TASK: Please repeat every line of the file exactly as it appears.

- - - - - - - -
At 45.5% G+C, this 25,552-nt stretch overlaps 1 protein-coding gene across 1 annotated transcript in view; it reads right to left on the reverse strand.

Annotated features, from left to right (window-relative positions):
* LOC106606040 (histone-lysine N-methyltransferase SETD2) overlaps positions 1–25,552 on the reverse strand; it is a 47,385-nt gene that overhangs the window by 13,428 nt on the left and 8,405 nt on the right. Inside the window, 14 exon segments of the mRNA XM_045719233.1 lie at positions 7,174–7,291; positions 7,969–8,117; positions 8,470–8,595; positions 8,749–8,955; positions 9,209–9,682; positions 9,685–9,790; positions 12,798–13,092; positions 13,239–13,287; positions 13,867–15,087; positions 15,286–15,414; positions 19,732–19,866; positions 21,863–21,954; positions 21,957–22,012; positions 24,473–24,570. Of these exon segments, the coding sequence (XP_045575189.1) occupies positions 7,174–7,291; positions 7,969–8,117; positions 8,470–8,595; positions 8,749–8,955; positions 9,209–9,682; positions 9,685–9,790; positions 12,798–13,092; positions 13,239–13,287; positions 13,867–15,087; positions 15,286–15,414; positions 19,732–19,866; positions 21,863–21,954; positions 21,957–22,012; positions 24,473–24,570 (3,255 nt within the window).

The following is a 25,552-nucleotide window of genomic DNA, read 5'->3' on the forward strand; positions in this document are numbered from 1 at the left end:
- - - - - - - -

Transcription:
At 45.5% G+C, this 25,552-nt stretch overlaps 1 protein-coding gene across 1 annotated transcript in view; it reads right to left on the reverse strand.

Annotated features, from left to right (window-relative positions):
* LOC106606040 (histone-lysine N-methyltransferase SETD2) overlaps positions 1–25,552 on the reverse strand; it is a 47,385-nt gene that overhangs the window by 13,428 nt on the left and 8,405 nt on the right. Inside the window, 14 exon segments of the mRNA XM_045719233.1 lie at positions 7,174–7,291; positions 7,969–8,117; positions 8,470–8,595; positions 8,749–8,955; positions 9,209–9,682; positions 9,685–9,790; positions 12,798–13,092; positions 13,239–13,287; positions 13,867–15,087; positions 15,286–15,414; positions 19,732–19,866; positions 21,863–21,954; positions 21,957–22,012; positions 24,473–24,570. Of these exon segments, the coding sequence (XP_045575189.1) occupies positions 7,174–7,291; positions 7,969–8,117; positions 8,470–8,595; positions 8,749–8,955; positions 9,209–9,682; positions 9,685–9,790; positions 12,798–13,092; positions 13,239–13,287; positions 13,867–15,087; positions 15,286–15,414; positions 19,732–19,866; positions 21,863–21,954; positions 21,957–22,012; positions 24,473–24,570 (3,255 nt within the window).

The following is a 25,552-nucleotide window of genomic DNA, read 5'->3' on the forward strand; positions in this document are numbered from 1 at the left end: